almost 5 years ago

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Craig Sullivan

Well - I'm going to weigh in here because I'm sitting on 18 months of data here for mobile.

I can tell you quite honestly - that it all depends on how you do the redirection of the iPad, which 'site' version or 'experience' you redirect it to, and how well crafted that experience is. It also depends a great deal on how much testing you've put into the 'tablet' journey.

The big mistake people make here though is to concentrate on the conversion rates, rather than the volumes. For most of our countries, the iPad represents only 1-2.5% of our audience - whereas other mobile devices can be driving up to 23/24% of traffic.

On our data, we get highest conversion on iPad but mainly because we have a specifically crafted experience for them, on the desktop site. On our mobile optimised site, iPhone is highest converting, then Blackberry then Android.

PLEASE look at your traffic figures and mix of traffic using something like www.bango.com (I mention this in the optimisation guide). If you have high tablet traffic arriving, looking for a good experience, then it's a great opportunity you are sitting on.

If you have a lousy mobile site, don't think that making a cool iPad experience will give you a better conversion lift - especially if your traffic from other devices is higher. For me, it's all down to the traffic figures, how much improvement you can make to the experience and the conversion rate you might attain.

Conversion rates will be very variable for people reading this, primarily because their approach to the 'tablet' experience varies so widely - in performance, usability, compatibility and how it takes advantage of device features. It's pretty hard to make specific claims like 'Tablet is higher converting' because I've seen plenty of evidence either way.

I hope my explanation of looking for the *opportunity* here, rather than the focusing on the device, is of some use!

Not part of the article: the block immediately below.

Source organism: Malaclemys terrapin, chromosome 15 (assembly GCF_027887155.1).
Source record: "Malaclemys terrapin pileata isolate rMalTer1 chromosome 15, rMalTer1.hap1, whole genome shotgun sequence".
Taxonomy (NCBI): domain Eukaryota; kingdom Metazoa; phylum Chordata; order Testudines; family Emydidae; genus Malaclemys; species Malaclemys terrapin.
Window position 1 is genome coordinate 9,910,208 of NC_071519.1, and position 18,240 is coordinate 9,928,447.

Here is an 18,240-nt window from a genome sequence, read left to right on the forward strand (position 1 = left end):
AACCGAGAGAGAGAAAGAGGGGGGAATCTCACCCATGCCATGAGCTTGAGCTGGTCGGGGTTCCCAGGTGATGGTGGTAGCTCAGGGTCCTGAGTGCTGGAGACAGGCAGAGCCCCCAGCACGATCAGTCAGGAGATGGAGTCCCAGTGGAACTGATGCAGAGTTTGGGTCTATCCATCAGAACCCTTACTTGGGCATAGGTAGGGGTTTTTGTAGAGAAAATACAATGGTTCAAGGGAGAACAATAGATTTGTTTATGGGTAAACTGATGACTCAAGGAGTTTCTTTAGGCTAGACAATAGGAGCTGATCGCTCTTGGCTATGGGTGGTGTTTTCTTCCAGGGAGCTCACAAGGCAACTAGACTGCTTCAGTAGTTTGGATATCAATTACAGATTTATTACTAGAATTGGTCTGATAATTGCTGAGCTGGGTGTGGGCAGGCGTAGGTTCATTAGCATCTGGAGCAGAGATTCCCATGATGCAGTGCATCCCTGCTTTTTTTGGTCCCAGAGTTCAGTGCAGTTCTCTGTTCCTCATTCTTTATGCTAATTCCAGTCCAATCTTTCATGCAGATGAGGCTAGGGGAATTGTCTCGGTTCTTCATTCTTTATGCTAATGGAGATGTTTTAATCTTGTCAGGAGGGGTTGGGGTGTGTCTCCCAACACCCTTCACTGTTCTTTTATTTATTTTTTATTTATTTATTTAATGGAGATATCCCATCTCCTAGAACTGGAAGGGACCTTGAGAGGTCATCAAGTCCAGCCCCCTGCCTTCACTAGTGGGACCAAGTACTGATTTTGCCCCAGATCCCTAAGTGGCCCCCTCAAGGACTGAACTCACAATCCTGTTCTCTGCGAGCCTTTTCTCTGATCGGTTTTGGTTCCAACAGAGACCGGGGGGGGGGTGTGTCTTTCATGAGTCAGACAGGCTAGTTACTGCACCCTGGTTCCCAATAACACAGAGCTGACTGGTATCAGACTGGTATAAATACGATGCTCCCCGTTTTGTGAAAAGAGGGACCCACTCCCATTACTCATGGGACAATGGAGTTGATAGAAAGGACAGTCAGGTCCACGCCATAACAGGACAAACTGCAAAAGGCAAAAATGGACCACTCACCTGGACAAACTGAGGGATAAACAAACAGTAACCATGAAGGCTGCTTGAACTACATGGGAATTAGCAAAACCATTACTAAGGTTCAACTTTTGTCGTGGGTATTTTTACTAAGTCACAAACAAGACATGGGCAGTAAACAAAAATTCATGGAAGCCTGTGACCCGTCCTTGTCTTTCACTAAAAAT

almost 5 years ago

Graham Charlton

Graham Charlton, Editor in Chief at ClickZ Global

Hi Craig,

Thanks for weighing in;)

Affiliate Window provided a lot of data, most of which didn't make it into the article.

To take August as an example, iPads accounted for 1.75% of all sales (1.57m in total) and mobile for 4.9%.

In the same month, iPads accounted for 0.9% of all traffic, and mobile 3.34%. Total traffic was 81.9m.

Backs up your point about the traffic.

While the percentages are small now, it will be interesting to see how quickly this grows, and whether it follows a similar pattern to that of mobile over the last couple of years.

almost 5 years ago

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Alex Mearns

I believe an important point in this article may be:

"The stats don't cover in-app purchases, except in cases where the customer is taken out of the app to complete the transaction on a website."

Depending on what stage of completing the transaction this covers this portion of traffic could potentially have a very high conversation rate, especially if it was only payment processing as the customer has already completed their journey.

Therefore depending on how much traffic is covered by this in the report, this could greatly skew the results.

I do however agree with previous assessments that iPad users in general are likely to be from higher income family's with greater disposable income.

almost 5 years ago

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Ash

What is the % of ipad traffic/visits in retail (fashion)? does anyone know?

thanks

over 4 years ago